Winston Churchill’s ‘Gestapo’ speech (4th June 1945)

In June 1945, Britain resumed competitive politics for the first time since 1931. Churchill, who had spent five years surrounded by sycophants, reverted to toxic reactionary Victorian conservatism. His wartime rhetoric had been inspirational but his first peacetime broadcast demonstrated hostility to change. Five years of unendurable stress with complete immersion in foreign affairs meant that Churchill was a ‘stranger’ in Britain. He was oblivious to the impact of war on Britain’s political psychology. The British people demanded a new social order and Churchill was demonstrably not the person to deliver that change. His ‘Gestapo’ speech was born in ignorance and hubris, amply demonstrating the truth of that belief.

Churchill’s use of ‘Gestapo’ (see appendix below) was vitriolic abuse. As he spoke, former Gestapo officers were being hunted throughout Europe. Their crimes were widely publicised and the horrors that their victims suffered were daily news. Churchill was attacking the leadership of the Labour Party and, as he saw it, their over-weaning undemocratic tendencies.

Clement Attlee, the Labour Party leader, was a First World War hero. He was an Oxford graduate, a barrister and a London university lecturer. He carried the Labour Party through each and every twist and turn of the politics of war. Adding to British incredulity was the fact that the leader of the Labour Party was, as Churchill spoke, the de facto deputy Prime Minister. Churchill’s trusted deputy Prime Minister, throughout the war, was being libelled a Nazi! This was so bizarre as to appear demented.

So why did Churchill make this catastrophic error of judgement? Churchill was a functioning alcoholic and a narcissistic rhetorician who believed this broadcast was a golden opportunity to halt the electoral tide sweeping Labour to victory. Unfortunately for Churchill, the British public had a long electoral memory. Those memories included Churchill’s bellicose behaviour during the 1926 General Strike, means tested unemployment benefits and fatally, the Conservative policy of appeasing Hitler. His speeches are now seen as masterpieces but they sounded like bombastic preachy monologues to many people at the time**. Labour was a modern political party dedicated to sweeping away failed pre-war politics. It had a worked-out social and industrial policy, which was bold and imaginative. Churchill’s ‘Gestapo’ rhetoric was the flailing about of a politician entering the gutter.

Churchill was castigated for his emotional spasm and the Conservatives rightly lost the 1945 election. But it wasn’t Churchill that lost the election. The Conservatives had no chance of winning as they had too much negative baggage. This speech reminds us that even the greatest of politicians suffer from hubris.

*The modern (2015) comparison would be for David Cameron to declare that the Labour Party is synonymous with Muslim ISIS including public decapitation.

**Richard Toye The Roar of the Lion: The Untold Story of Churchill’s World War II Speeches 2013. For a full discussion of both the content and impact of Churchill’s wartime speeches.


Winston Churchill, 4th June 1945, this is the relevant paragraph from his speech

 “No Socialist Government conducting the entire life and industry of the country could afford to allow free, sharp, or violently-worded expressions of public discontent. They would have to fall back on some form of Gestapo, no doubt very humanely directed in the first instance. And this would nip opinion in the bud; it would stop criticism as it reared its head, and it would gather all the power to the supreme party and the party leaders, rising like stately pinnacles above their vast bureaucracies of Civil servants, no longer servants and no longer civil.”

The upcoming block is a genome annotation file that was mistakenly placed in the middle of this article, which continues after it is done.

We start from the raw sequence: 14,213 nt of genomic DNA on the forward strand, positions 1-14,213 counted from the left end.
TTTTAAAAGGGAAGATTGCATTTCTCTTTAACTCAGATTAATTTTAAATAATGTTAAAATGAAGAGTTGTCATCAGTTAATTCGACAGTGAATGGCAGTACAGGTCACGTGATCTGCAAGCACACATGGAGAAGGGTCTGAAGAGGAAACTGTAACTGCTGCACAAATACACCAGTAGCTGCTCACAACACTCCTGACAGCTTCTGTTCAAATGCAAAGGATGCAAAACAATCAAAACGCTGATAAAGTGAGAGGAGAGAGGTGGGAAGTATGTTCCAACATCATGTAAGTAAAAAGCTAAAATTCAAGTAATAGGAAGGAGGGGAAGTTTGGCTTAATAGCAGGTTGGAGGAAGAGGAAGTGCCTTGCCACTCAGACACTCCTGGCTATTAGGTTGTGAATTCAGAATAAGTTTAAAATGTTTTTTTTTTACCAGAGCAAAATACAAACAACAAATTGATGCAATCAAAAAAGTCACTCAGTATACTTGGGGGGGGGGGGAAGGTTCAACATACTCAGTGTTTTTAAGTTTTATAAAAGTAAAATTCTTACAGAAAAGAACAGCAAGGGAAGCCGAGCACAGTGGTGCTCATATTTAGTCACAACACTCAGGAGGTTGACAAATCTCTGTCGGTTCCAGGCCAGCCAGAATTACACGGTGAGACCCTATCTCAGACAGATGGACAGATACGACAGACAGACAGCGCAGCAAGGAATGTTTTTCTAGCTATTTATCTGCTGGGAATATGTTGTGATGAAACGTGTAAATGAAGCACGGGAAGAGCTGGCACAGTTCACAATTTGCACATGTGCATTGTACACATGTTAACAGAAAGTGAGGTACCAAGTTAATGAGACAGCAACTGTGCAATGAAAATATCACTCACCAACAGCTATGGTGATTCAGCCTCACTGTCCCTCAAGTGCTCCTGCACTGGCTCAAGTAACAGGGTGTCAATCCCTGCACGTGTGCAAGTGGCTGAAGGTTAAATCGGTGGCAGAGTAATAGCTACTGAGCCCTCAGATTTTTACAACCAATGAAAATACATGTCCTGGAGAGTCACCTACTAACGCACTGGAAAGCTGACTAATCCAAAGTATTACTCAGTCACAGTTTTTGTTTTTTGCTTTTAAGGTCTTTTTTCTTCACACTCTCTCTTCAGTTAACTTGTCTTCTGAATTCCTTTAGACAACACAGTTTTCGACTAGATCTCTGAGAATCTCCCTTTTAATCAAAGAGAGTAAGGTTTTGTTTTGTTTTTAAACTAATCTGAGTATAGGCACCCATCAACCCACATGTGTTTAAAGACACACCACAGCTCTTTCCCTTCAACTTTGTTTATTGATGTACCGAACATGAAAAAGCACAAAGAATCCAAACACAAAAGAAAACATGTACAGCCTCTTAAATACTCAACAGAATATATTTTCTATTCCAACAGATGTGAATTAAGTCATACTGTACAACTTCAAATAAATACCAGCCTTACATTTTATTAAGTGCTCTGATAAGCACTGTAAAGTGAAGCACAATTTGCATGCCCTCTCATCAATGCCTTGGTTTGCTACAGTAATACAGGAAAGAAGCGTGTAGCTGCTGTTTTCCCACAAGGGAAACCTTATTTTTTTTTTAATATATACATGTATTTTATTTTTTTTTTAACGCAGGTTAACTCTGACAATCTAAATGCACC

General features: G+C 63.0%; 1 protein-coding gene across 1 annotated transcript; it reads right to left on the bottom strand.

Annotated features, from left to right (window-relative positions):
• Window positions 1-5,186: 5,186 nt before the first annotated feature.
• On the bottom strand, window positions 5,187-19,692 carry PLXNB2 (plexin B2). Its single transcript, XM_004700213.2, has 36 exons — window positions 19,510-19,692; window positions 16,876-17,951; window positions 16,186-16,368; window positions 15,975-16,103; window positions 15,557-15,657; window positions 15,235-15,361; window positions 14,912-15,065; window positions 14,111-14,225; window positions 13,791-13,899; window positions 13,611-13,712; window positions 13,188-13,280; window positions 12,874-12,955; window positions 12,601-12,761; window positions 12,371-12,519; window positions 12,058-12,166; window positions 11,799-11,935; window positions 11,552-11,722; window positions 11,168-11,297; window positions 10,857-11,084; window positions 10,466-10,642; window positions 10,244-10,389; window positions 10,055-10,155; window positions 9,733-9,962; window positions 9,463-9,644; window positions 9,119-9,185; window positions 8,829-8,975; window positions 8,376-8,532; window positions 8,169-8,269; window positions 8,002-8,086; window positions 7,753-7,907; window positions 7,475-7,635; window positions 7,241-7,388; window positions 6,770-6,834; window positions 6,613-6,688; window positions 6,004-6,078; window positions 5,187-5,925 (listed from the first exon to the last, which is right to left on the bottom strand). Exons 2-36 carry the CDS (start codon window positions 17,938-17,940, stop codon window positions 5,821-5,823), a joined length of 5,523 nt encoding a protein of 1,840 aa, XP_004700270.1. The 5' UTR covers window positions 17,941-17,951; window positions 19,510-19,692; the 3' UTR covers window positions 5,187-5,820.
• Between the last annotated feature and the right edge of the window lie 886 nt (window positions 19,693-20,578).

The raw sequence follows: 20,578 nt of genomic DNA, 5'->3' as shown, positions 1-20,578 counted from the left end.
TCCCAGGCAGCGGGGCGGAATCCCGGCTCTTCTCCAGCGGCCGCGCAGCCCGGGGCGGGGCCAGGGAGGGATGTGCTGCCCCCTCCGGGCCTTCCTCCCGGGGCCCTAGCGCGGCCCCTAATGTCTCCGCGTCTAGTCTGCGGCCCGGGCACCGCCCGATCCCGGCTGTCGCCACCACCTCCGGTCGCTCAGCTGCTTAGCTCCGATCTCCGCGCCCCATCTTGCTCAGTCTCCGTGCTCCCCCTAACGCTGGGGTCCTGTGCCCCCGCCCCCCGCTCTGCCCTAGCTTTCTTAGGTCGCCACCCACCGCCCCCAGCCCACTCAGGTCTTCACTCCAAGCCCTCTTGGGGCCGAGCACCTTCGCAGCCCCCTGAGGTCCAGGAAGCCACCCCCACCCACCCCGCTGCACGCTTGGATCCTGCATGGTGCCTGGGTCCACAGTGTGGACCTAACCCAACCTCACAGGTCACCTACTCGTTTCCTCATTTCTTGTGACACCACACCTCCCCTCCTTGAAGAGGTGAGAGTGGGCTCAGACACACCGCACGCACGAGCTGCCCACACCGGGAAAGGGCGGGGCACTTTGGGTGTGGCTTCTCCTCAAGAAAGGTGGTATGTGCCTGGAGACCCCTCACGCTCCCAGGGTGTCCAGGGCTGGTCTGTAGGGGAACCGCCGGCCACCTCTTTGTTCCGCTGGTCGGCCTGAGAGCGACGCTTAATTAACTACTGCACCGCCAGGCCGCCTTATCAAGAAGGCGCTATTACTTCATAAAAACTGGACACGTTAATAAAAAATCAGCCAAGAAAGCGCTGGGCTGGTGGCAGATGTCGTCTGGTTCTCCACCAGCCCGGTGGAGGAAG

Clement Attlee’s response (5th June 1945)

 “The Prime Minister made much play last night with the rights of the individual and the dangers of people being ordered about by officials. I entirely agree that people should have the greatest freedom compatible with the freedom of others. There was a time when employers were free to work little children for sixteen hours a day. I remember when employers were free to employ sweated women workers on finishing trousers at a penny halfpenny a pair. There was a time when people were free to neglect sanitation so that thousands died of preventable diseases. For years every attempt to remedy these crying evils was blocked by the same plea of freedom for the individual. It was in fact freedom for the rich and slavery for the poor. Make no mistake, it has only been through the power of the State, given to it by Parliament, that the general public has been protected against the greed of ruthless profit-makers and property owners. The Conservative Party remains as always a class Party. In twenty-three years in the House of Commons, I cannot recall more than half a dozen from the ranks of the wage earners. It represents today, as in the past, the forces of property and privilege. The Labour Party is, in fact, the one Party which most nearly reflects in its representation and composition all the main streams which flow into the great river of our national life.”


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14 Responses to Winston Churchill’s ‘Gestapo’ speech (4th June 1945)

  1. This has aged well!
    2020 Churchill nailed it

    • odeboyz says:

      Thank you for your comment.

      Although these blogs are for my ‘entertainment’ I put a lot of effort into them and I always hope that they will be entertaining for other people too. So your cryptic comment gives me more pleasure than you possibly thought.